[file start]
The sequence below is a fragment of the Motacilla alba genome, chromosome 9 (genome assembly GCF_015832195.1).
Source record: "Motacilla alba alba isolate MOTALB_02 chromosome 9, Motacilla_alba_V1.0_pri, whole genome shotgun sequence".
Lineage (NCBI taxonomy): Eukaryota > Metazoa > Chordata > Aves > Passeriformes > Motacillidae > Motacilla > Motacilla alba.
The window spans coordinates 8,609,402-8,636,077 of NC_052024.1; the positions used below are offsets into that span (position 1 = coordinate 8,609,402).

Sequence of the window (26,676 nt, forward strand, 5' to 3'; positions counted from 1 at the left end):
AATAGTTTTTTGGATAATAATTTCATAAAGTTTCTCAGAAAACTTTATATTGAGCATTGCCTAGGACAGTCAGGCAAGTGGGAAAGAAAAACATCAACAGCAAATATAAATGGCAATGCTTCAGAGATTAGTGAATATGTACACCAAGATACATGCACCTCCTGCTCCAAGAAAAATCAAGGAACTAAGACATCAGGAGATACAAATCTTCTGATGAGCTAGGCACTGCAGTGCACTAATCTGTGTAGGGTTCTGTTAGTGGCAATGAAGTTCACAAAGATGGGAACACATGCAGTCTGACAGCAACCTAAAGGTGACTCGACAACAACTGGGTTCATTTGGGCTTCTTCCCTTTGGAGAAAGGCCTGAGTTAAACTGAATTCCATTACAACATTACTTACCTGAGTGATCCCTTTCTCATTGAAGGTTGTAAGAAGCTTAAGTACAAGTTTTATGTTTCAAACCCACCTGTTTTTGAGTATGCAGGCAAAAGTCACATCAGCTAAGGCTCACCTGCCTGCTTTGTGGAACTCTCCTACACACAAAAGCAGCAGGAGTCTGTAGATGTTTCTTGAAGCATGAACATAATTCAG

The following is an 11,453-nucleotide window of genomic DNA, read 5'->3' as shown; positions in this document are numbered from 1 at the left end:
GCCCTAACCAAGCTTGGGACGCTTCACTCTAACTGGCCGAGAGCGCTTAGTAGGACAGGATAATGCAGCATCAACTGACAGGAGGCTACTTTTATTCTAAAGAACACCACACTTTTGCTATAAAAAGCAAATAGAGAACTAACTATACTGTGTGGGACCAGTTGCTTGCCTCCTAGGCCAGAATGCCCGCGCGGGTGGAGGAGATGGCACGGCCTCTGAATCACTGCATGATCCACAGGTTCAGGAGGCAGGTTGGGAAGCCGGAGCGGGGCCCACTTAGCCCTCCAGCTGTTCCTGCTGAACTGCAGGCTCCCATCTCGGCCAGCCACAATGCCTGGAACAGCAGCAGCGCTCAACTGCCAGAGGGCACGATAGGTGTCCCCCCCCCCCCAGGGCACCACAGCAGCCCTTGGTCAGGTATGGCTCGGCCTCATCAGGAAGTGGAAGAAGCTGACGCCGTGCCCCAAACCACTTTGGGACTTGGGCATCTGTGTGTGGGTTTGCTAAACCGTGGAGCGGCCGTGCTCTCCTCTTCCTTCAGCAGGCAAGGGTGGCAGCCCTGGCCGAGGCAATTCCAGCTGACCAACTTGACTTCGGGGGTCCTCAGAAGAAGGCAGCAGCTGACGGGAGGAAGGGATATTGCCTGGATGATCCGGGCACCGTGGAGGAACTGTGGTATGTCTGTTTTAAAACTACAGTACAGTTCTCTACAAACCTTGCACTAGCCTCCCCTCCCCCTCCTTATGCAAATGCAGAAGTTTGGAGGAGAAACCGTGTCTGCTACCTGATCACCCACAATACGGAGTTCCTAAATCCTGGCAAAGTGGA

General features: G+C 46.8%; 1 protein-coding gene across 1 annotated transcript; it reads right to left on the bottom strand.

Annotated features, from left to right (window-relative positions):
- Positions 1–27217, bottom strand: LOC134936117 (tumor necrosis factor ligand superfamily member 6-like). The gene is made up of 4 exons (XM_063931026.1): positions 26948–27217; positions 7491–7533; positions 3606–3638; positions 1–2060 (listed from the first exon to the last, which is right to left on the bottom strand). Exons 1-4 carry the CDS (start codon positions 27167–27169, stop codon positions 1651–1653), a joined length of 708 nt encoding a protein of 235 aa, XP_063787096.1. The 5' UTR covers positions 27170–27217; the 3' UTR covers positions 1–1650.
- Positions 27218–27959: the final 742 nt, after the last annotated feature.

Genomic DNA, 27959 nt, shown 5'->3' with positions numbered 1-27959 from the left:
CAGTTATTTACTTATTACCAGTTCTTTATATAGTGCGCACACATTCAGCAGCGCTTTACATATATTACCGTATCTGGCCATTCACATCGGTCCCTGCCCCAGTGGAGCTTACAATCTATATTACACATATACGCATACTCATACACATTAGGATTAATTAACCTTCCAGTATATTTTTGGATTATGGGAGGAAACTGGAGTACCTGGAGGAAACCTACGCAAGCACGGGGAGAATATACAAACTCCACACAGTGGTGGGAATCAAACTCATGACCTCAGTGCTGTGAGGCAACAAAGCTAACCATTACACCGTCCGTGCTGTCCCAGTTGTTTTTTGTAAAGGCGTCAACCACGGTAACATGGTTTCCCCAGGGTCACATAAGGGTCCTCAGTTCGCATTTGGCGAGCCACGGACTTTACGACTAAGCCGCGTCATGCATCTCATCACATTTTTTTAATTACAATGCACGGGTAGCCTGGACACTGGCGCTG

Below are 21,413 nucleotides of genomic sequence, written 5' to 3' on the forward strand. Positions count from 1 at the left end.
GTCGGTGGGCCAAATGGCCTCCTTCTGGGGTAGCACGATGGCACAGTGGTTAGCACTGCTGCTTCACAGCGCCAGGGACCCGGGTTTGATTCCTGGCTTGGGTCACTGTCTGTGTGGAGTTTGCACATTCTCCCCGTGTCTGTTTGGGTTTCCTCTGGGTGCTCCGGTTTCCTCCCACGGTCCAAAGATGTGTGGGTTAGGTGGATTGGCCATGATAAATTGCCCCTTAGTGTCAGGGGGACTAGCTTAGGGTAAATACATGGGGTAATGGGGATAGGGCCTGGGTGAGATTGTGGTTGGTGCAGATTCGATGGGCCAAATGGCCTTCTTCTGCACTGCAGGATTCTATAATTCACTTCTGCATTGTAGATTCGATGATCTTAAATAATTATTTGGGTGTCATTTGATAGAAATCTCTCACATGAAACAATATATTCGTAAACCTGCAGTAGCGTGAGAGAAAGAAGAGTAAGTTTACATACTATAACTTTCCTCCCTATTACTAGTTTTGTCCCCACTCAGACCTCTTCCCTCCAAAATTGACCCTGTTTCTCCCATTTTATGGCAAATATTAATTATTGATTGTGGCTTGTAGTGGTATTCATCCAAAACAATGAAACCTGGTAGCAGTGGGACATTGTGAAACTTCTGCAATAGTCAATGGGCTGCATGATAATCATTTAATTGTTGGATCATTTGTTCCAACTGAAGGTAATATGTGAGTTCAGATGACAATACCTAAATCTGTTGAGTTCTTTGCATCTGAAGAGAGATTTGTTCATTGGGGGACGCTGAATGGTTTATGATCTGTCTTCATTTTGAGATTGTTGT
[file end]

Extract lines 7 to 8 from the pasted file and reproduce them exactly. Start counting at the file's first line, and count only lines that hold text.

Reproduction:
The following is an 11,453-nucleotide window of genomic DNA, read 5'->3' as shown; positions in this document are numbered from 1 at the left end:
GCCCTAACCAAGCTTGGGACGCTTCACTCTAACTGGCCGAGAGCGCTTAGTAGGACAGGATAATGCAGCATCAACTGACAGGAGGCTACTTTTATTCTAAAGAACACCACACTTTTGCTATAAAAAGCAAATAGAGAACTAACTATACTGTGTGGGACCAGTTGCTTGCCTCCTAGGCCAGAATGCCCGCGCGGGTGGAGGAGATGGCACGGCCTCTGAATCACTGCATGATCCACAGGTTCAGGAGGCAGGTTGGGAAGCCGGAGCGGGGCCCACTTAGCCCTCCAGCTGTTCCTGCTGAACTGCAGGCTCCCATCTCGGCCAGCCACAATGCCTGGAACAGCAGCAGCGCTCAACTGCCAGAGGGCACGATAGGTGTCCCCCCCCCCCCAGGGCACCACAGCAGCCCTTGGTCAGGTATGGCTCGGCCTCATCAGGAAGTGGAAGAAGCTGACGCCGTGCCCCAAACCACTTTGGGACTTGGGCATCTGTGTGTGGGTTTGCTAAACCGTGGAGCGGCCGTGCTCTCCTCTTCCTTCAGCAGGCAAGGGTGGCAGCCCTGGCCGAGGCAATTCCAGCTGACCAACTTGACTTCGGGGGTCCTCAGAAGAAGGCAGCAGCTGACGGGAGGAAGGGATATTGCCTGGATGATCCGGGCACCGTGGAGGAACTGTGGTATGTCTGTTTTAAAACTACAGTACAGTTCTCTACAAACCTTGCACTAGCCTCCCCTCCCCCTCCTTATGCAAATGCAGAAGTTTGGAGGAGAAACCGTGTCTGCTACCTGATCACCCACAATACGGAGTTCCTAAATCCTGGCAAAGTGGA